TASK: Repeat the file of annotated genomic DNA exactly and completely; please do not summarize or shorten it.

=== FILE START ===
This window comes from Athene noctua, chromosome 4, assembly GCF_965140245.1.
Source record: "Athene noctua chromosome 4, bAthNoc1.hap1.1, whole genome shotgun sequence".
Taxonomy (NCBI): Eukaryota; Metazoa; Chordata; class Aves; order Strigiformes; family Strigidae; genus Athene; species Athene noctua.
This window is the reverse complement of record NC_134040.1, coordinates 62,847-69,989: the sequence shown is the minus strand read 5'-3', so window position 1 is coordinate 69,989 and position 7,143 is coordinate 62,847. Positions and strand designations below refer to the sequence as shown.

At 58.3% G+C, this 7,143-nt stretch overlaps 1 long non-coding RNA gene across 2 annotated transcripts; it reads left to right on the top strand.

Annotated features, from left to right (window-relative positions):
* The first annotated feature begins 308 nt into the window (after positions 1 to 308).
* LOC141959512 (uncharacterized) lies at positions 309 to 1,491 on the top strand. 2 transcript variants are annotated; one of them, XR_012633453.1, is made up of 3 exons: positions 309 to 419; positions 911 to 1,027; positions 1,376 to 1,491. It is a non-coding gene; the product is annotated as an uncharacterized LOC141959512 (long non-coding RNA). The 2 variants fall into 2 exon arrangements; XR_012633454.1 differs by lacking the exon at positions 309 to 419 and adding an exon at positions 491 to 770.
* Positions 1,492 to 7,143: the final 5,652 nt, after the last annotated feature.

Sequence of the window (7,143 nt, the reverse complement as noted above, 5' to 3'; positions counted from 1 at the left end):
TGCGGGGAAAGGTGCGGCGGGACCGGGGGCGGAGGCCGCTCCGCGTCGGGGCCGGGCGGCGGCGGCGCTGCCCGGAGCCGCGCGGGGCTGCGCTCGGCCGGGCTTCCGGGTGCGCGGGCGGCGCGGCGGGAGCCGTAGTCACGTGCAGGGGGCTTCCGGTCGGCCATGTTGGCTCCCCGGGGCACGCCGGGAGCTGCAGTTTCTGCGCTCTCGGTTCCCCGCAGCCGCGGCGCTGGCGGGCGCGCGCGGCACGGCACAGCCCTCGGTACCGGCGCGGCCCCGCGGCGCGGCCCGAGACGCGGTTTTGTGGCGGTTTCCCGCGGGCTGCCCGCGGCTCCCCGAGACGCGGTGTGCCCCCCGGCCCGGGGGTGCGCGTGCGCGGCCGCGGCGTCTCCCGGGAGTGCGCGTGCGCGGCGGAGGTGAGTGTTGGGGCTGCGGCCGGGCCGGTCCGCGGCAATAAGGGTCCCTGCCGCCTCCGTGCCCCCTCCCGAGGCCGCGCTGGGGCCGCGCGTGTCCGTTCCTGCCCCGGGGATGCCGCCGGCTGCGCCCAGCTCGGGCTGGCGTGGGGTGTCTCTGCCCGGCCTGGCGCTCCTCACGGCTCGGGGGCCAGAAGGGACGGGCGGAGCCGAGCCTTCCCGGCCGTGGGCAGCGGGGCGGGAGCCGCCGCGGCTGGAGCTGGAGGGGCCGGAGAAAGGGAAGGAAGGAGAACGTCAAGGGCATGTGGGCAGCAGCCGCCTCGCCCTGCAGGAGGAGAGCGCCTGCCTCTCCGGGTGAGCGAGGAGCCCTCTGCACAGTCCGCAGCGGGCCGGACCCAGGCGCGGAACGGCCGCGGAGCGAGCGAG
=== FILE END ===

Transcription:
This window comes from Athene noctua, chromosome 4, assembly GCF_965140245.1.
Source record: "Athene noctua chromosome 4, bAthNoc1.hap1.1, whole genome shotgun sequence".
Taxonomy (NCBI): Eukaryota; Metazoa; Chordata; class Aves; order Strigiformes; family Strigidae; genus Athene; species Athene noctua.
This window is the reverse complement of record NC_134040.1, coordinates 62,847-69,989: the sequence shown is the minus strand read 5'-3', so window position 1 is coordinate 69,989 and position 7,143 is coordinate 62,847. Positions and strand designations below refer to the sequence as shown.

At 58.3% G+C, this 7,143-nt stretch overlaps 1 long non-coding RNA gene across 2 annotated transcripts; it reads left to right on the top strand.

Annotated features, from left to right (window-relative positions):
* The first annotated feature begins 308 nt into the window (after positions 1 to 308).
* LOC141959512 (uncharacterized) lies at positions 309 to 1,491 on the top strand. 2 transcript variants are annotated; one of them, XR_012633453.1, is made up of 3 exons: positions 309 to 419; positions 911 to 1,027; positions 1,376 to 1,491. It is a non-coding gene; the product is annotated as an uncharacterized LOC141959512 (long non-coding RNA). The 2 variants fall into 2 exon arrangements; XR_012633454.1 differs by lacking the exon at positions 309 to 419 and adding an exon at positions 491 to 770.
* Positions 1,492 to 7,143: the final 5,652 nt, after the last annotated feature.

Sequence of the window (7,143 nt, the reverse complement as noted above, 5' to 3'; positions counted from 1 at the left end):
TGCGGGGAAAGGTGCGGCGGGACCGGGGGCGGAGGCCGCTCCGCGTCGGGGCCGGGCGGCGGCGGCGCTGCCCGGAGCCGCGCGGGGCTGCGCTCGGCCGGGCTTCCGGGTGCGCGGGCGGCGCGGCGGGAGCCGTAGTCACGTGCAGGGGGCTTCCGGTCGGCCATGTTGGCTCCCCGGGGCACGCCGGGAGCTGCAGTTTCTGCGCTCTCGGTTCCCCGCAGCCGCGGCGCTGGCGGGCGCGCGCGGCACGGCACAGCCCTCGGTACCGGCGCGGCCCCGCGGCGCGGCCCGAGACGCGGTTTTGTGGCGGTTTCCCGCGGGCTGCCCGCGGCTCCCCGAGACGCGGTGTGCCCCCCGGCCCGGGGGTGCGCGTGCGCGGCCGCGGCGTCTCCCGGGAGTGCGCGTGCGCGGCGGAGGTGAGTGTTGGGGCTGCGGCCGGGCCGGTCCGCGGCAATAAGGGTCCCTGCCGCCTCCGTGCCCCCTCCCGAGGCCGCGCTGGGGCCGCGCGTGTCCGTTCCTGCCCCGGGGATGCCGCCGGCTGCGCCCAGCTCGGGCTGGCGTGGGGTGTCTCTGCCCGGCCTGGCGCTCCTCACGGCTCGGGGGCCAGAAGGGACGGGCGGAGCCGAGCCTTCCCGGCCGTGGGCAGCGGGGCGGGAGCCGCCGCGGCTGGAGCTGGAGGGGCCGGAGAAAGGGAAGGAAGGAGAACGTCAAGGGCATGTGGGCAGCAGCCGCCTCGCCCTGCAGGAGGAGAGCGCCTGCCTCTCCGGGTGAGCGAGGAGCCCTCTGCACAGTCCGCAGCGGGCCGGACCCAGGCGCGGAACGGCCGCGGAGCGAGCGAG